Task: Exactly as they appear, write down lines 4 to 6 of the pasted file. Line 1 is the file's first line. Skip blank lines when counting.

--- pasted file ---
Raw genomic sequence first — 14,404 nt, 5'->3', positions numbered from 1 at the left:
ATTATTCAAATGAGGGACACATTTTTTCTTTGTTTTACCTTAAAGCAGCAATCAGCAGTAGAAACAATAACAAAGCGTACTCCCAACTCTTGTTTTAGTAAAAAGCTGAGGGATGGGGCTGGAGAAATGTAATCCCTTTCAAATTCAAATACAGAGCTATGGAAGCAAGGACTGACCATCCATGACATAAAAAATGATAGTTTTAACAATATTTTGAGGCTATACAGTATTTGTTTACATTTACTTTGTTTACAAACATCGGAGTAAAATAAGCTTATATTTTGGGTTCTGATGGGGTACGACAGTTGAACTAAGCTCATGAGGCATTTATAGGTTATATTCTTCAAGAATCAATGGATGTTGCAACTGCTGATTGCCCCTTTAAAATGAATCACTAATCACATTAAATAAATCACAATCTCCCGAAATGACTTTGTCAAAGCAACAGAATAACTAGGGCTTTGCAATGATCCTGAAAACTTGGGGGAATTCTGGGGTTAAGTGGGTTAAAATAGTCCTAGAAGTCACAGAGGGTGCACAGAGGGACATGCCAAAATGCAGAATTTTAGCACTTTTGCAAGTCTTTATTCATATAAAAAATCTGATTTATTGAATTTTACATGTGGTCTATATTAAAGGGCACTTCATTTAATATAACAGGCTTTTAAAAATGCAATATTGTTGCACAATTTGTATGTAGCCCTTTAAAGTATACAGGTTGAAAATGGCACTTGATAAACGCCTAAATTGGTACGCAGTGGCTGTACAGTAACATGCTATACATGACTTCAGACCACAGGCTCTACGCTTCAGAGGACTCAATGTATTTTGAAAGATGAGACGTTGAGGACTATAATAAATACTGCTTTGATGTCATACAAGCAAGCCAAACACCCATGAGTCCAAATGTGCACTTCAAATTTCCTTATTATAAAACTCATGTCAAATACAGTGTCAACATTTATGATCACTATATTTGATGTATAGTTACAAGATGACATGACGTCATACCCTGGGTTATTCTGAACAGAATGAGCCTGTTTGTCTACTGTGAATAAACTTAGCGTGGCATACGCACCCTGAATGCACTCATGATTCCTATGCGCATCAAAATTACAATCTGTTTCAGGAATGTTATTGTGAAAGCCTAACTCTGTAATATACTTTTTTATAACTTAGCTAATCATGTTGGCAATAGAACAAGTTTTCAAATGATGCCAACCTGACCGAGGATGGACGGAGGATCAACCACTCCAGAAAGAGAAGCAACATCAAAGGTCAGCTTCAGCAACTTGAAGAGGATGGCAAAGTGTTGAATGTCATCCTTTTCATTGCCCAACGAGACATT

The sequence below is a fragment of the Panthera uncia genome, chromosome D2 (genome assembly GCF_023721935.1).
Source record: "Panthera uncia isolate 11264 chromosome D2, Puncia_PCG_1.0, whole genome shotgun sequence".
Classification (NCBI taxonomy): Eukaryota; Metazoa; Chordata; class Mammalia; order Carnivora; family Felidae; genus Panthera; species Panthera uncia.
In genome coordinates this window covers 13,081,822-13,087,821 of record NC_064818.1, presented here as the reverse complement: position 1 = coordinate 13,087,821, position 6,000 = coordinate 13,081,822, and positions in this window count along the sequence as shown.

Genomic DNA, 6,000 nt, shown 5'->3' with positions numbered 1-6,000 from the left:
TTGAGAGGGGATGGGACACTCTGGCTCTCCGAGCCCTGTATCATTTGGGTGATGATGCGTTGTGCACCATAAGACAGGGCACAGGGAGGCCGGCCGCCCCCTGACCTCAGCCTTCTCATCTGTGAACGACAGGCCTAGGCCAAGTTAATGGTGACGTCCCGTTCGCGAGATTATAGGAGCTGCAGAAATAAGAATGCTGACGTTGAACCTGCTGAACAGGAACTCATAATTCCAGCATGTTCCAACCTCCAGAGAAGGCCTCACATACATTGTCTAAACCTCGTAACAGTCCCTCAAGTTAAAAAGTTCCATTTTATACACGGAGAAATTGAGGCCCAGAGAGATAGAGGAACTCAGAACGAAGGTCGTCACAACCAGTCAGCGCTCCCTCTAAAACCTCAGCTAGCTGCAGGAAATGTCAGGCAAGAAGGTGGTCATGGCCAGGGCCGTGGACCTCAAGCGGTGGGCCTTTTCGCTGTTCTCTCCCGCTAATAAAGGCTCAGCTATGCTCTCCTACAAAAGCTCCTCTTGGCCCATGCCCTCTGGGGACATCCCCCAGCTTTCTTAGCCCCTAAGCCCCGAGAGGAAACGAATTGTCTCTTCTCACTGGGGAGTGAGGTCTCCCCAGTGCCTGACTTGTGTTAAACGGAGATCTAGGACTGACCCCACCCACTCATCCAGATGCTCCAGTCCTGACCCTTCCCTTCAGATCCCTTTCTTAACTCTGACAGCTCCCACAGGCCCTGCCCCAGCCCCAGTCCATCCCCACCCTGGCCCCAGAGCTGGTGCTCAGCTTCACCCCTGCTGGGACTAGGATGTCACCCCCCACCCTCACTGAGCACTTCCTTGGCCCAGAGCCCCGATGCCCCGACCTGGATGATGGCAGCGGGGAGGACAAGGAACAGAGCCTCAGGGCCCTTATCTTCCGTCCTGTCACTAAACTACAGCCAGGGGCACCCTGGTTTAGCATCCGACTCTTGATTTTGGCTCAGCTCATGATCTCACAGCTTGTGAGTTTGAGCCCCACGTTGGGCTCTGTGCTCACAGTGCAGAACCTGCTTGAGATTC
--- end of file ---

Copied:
Source record: "Panthera uncia isolate 11264 chromosome D2, Puncia_PCG_1.0, whole genome shotgun sequence".
Classification (NCBI taxonomy): Eukaryota; Metazoa; Chordata; class Mammalia; order Carnivora; family Felidae; genus Panthera; species Panthera uncia.
In genome coordinates this window covers 13,081,822-13,087,821 of record NC_064818.1, presented here as the reverse complement: position 1 = coordinate 13,087,821, position 6,000 = coordinate 13,081,822, and positions in this window count along the sequence as shown.